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My Turn: Clapping all the way on 'The View'

I'm a fan of "The View." I particularly enjoy the hosts’ political debates. Since it's on during the day, I DVR it to watch at night. I fast-forward through commercials and parts I'm not interested in. A guilty pleasure — for sure!

So when I realized they had virtual audiences, I thought, "Hmm, that might be fun." I applied and received a "'ticket," which came with several technological hurdles.

First, I had to use a PC — and I'm a huge iPad user these days, for Zoom yoga, Zoom meditation, Zoom book clubs, Zoom special events, FaceTime chats, etc.

Navigating the PC was challenging. I needed a microphone and webcam. We (my husband) pulled out the old PC and installed Zoom (was it the most recent version?). I needed to upload a photo and ID, two things easily done on my iPad; not so on the PC.

With much apprehension, the morning of the show arrived. I logged on, and the show's experts guided me through the photo and ID issue. Zoom worked, and I got in.

First, we met a "greeter": A warm and friendly young man who outlined what to expect. He explained our two most important jobs, clapping and staying in our chairs! (The cardinal sin of audience participation, apparently, is the empty chair.)

Next, up popped Cheryl, our warm-up lady. She is a pleasant comedian whose job was to entertain us and prepare us for our roles. Because of COVID-19, Cheryl greets us from her bedroom in Manhattan. She asks each audience member where they’re from and to say something about themselves. Cheryl can turn any reply into a conversation. What kind of coffee are you drinking? What kind of cat do you have? What's the design on your scarf? I mean a-n-y-t-h-i-n-g! It's mildly entertaining — but there are a LOT of audience members.

Then she gets down to the business at hand — literally! Clapping! She teaches us to clap on the Zoom screen. Clapping and smiling is our job. Really? Why did I want to do this? I've been clapping since I'm like 1! I go along with the instructions, including learning to turn off the camera, count to 3, turn it back on, clap and smile! We get lots of practice clapping, then she instructs us to use to the bathroom and get fresh coffee so we'll be ready to start rehearsal. Rehearsal? What are we rehearsing? Clapping!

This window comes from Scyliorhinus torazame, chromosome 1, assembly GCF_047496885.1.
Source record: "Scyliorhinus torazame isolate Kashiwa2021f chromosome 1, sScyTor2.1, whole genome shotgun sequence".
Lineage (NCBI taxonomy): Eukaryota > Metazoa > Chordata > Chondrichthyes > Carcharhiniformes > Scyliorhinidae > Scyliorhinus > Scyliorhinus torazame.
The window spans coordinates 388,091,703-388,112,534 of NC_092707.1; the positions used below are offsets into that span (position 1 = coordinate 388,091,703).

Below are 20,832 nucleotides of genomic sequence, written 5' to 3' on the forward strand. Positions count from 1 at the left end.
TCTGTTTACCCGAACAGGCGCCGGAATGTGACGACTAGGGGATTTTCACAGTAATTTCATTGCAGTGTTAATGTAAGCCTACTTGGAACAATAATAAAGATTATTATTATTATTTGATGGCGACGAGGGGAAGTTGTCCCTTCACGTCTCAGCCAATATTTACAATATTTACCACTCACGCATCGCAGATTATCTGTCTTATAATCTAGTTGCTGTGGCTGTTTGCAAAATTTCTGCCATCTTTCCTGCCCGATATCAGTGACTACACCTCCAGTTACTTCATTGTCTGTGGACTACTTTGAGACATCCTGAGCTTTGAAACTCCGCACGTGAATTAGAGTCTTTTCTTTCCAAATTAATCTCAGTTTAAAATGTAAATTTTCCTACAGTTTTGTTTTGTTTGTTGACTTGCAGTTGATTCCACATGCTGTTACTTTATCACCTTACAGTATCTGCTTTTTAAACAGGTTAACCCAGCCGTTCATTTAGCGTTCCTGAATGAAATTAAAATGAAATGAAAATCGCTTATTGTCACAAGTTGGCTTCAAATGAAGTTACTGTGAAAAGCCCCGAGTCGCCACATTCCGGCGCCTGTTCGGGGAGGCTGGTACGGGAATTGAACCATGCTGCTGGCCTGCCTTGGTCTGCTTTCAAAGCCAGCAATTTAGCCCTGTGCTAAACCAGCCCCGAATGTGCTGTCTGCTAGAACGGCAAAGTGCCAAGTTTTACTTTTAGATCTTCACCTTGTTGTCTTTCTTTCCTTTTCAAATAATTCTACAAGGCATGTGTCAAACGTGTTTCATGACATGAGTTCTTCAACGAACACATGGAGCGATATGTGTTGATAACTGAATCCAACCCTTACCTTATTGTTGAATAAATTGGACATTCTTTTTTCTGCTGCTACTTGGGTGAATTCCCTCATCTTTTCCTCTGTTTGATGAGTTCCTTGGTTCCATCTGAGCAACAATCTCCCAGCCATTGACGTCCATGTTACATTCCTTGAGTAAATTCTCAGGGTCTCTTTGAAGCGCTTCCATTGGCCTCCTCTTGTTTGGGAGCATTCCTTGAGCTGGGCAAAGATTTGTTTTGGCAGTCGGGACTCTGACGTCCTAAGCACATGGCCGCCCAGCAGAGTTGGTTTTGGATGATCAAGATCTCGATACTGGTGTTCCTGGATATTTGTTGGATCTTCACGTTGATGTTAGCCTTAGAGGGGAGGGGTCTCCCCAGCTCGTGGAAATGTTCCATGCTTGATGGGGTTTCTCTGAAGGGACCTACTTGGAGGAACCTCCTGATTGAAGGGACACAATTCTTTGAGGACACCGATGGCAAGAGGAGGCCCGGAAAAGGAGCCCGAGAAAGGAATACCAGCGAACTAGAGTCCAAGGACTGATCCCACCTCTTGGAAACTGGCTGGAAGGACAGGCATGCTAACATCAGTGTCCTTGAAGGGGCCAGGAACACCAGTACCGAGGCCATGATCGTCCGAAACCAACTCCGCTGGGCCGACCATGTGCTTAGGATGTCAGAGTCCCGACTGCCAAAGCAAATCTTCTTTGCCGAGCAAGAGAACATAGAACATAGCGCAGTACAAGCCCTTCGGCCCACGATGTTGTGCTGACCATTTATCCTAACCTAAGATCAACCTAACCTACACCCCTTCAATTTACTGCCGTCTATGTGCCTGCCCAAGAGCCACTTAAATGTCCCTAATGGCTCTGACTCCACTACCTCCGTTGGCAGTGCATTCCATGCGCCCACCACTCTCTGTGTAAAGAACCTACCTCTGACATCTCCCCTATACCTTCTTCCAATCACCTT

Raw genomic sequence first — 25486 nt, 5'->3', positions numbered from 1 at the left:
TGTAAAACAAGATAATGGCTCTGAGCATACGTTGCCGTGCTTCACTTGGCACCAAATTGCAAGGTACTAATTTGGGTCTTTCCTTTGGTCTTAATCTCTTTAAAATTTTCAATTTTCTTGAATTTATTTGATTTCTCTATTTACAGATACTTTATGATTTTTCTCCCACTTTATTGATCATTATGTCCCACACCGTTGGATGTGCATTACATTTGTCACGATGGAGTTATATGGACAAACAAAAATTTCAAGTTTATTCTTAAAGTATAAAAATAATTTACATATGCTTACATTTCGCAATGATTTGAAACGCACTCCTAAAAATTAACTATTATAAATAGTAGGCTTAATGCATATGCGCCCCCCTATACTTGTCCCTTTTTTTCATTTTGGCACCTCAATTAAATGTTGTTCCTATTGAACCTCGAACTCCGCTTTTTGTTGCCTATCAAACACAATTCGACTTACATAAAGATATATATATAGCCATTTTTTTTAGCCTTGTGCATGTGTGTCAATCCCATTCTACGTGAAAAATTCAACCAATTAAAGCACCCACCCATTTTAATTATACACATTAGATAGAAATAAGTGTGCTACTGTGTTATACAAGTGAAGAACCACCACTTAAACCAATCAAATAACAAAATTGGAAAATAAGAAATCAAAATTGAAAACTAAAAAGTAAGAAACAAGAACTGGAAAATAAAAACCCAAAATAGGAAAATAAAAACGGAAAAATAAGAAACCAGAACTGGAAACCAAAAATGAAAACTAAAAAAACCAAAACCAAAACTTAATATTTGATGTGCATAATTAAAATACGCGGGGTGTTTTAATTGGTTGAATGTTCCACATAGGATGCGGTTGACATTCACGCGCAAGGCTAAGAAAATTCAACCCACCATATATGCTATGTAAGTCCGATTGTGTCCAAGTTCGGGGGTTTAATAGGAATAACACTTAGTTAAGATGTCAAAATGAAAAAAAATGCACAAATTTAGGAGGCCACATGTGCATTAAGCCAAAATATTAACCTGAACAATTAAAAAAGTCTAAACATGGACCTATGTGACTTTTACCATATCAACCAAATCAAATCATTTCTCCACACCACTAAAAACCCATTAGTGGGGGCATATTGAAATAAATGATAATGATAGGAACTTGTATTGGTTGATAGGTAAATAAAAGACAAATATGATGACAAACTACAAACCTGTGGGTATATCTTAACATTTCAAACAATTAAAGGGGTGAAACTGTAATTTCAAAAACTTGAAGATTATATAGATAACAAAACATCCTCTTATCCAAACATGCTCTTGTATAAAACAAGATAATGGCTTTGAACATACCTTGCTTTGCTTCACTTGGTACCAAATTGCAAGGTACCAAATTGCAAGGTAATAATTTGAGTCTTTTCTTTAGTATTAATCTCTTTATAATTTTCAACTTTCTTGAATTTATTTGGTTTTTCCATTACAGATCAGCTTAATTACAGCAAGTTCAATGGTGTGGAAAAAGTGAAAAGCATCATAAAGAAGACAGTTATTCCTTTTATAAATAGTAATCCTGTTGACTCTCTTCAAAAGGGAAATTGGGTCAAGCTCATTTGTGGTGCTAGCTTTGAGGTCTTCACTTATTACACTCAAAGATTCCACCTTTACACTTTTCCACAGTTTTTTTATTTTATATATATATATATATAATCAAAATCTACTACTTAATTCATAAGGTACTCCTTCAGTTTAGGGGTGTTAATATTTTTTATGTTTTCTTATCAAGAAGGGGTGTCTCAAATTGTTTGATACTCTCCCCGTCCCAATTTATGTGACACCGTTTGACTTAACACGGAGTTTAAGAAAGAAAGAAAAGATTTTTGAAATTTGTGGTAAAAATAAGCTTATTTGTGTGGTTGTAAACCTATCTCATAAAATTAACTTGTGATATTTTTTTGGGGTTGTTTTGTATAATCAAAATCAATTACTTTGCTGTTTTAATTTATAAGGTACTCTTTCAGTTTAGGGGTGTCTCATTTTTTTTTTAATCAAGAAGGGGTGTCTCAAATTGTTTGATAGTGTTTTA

Back on the show, we hear a booming voice. The control room, Cheryl informs us. This unnamed control room voice takes over — and is not as pleasant as Cheryl. He commands us: Clap for 5 seconds, and smile! We comply; I feel kind of panicked. We try our first round; he stops us and yells to Cheryl that the lady in the corner isn't clapping. We start over. He booms the instructions again:

1. Turn your camera off for 3 seconds.

2. Turn your camera on.

3. Clap for 5 seconds. And smile!

We repeat six times while they videotape us. Hmmm, are we having fun yet? I consider turning the whole thing off when Cheryl comes back on and says, "OK, it's almost time for the show."

Then the music starts — and it's kind of exciting. We watch the show streaming live. During commercial breaks, we're back in the Zoom room chatting with Cheryl; we can watch the hosts behind the scenes though we can't hear them.

After the show is over, we have a wrap-up with Cheryl; she invites us to watch the show she knows we've all recorded. I immediately turn on the TV and fast forward through the chatting to the clapping audience — freeze it, no me!

Next segment: freeze it, no me!

Maybe I'm further along. I get through all six audience shots but don't see myself. I do it backward. I go forward and back again. Then I delete it!

I guess I need more practice clapping?

Mary Korpi,

Laurel

YOUR STORY Letters and essays for My Turn are original works (of up to 600 words) by readers that have never appeared in print or online. Share special memories, traditions, friendships, life-changing decisions, observations of life or unforgettable moments for possible publication. Email act2@newsday.com. Include name, address, phone numbers and photos if available. Edited stories may be republished in any format.

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